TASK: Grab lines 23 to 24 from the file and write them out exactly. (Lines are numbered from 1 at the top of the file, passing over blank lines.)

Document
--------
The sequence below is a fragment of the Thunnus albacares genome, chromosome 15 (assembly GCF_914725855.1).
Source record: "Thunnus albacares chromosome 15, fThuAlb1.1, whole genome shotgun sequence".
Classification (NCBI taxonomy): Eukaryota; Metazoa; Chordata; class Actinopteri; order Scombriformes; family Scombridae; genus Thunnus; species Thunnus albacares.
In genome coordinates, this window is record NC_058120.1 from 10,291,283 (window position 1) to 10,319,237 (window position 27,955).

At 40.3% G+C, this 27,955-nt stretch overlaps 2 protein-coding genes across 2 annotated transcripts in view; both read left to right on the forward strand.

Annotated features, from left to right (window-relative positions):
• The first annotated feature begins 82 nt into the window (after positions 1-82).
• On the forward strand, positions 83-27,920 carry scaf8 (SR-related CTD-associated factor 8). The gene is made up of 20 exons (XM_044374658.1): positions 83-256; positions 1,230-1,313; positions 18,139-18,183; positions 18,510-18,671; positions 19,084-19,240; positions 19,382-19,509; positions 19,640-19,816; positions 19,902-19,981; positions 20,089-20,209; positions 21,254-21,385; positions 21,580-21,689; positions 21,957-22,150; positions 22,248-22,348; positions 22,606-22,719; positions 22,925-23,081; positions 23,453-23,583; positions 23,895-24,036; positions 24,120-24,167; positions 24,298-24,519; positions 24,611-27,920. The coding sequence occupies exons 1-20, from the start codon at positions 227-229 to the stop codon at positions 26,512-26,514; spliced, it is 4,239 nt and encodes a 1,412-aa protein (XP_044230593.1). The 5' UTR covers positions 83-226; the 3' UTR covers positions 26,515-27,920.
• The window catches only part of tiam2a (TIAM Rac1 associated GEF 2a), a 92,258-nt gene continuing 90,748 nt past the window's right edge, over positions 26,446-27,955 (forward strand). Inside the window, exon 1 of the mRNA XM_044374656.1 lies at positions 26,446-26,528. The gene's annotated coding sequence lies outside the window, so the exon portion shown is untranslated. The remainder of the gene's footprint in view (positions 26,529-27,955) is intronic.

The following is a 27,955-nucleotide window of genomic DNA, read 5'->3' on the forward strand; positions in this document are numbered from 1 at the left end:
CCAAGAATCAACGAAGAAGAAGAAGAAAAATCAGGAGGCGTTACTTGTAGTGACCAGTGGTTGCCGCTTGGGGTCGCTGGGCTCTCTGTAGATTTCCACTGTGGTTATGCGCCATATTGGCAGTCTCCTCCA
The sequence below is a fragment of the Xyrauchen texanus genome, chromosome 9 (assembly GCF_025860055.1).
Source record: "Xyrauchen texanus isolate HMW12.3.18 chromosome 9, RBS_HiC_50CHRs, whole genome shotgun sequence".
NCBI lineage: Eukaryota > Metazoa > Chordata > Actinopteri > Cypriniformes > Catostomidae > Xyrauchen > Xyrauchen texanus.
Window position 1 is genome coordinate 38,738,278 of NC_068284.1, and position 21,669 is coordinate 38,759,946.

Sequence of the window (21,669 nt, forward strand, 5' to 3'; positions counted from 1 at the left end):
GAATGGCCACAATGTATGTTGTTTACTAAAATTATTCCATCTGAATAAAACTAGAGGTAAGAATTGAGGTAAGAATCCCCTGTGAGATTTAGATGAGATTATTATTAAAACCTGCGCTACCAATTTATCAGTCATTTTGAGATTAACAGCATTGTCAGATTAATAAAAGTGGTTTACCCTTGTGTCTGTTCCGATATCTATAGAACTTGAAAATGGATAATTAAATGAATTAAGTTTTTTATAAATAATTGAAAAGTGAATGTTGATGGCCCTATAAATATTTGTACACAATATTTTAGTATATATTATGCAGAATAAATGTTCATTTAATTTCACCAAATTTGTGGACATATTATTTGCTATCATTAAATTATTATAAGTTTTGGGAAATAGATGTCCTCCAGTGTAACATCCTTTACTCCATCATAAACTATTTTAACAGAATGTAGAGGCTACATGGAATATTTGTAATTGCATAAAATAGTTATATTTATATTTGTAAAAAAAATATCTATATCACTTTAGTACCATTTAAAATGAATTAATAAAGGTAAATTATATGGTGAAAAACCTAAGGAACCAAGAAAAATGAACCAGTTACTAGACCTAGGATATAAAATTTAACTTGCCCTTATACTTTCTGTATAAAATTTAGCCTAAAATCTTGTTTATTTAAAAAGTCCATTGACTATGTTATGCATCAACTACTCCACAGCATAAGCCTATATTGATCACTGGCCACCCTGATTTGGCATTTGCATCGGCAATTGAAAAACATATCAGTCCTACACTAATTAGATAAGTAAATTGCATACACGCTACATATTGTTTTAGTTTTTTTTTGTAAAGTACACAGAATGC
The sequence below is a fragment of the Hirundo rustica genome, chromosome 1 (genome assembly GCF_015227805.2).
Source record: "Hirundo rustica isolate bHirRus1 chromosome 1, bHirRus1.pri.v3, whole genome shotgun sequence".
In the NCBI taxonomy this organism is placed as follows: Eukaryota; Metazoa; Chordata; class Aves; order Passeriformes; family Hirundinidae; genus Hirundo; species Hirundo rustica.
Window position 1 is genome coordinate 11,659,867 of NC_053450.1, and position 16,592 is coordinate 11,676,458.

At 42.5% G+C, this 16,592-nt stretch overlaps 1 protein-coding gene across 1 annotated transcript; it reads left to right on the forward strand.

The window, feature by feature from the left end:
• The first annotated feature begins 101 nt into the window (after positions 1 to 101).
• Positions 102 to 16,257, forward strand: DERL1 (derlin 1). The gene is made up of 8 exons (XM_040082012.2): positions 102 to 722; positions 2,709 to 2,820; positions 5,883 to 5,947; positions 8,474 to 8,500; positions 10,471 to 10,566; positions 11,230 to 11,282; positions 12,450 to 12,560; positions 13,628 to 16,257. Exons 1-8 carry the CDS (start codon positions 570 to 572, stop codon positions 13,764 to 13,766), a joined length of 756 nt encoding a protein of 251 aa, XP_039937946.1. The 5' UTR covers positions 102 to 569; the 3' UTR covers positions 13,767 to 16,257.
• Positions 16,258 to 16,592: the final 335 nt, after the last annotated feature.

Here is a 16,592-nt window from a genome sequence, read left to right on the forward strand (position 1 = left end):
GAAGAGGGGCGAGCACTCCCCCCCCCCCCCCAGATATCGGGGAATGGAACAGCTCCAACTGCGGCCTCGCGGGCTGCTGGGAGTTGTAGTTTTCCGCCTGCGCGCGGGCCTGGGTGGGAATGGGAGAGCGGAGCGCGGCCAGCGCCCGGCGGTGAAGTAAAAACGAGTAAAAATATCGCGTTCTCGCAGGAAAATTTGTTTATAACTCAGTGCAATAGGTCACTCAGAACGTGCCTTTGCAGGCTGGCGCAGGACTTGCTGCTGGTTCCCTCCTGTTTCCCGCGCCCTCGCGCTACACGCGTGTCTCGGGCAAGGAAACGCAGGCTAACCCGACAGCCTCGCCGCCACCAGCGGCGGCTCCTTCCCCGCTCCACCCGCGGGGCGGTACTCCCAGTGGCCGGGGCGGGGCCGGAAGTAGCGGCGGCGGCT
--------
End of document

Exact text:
The window, feature by feature from the left end:
• The first annotated feature begins 101 nt into the window (after positions 1 to 101).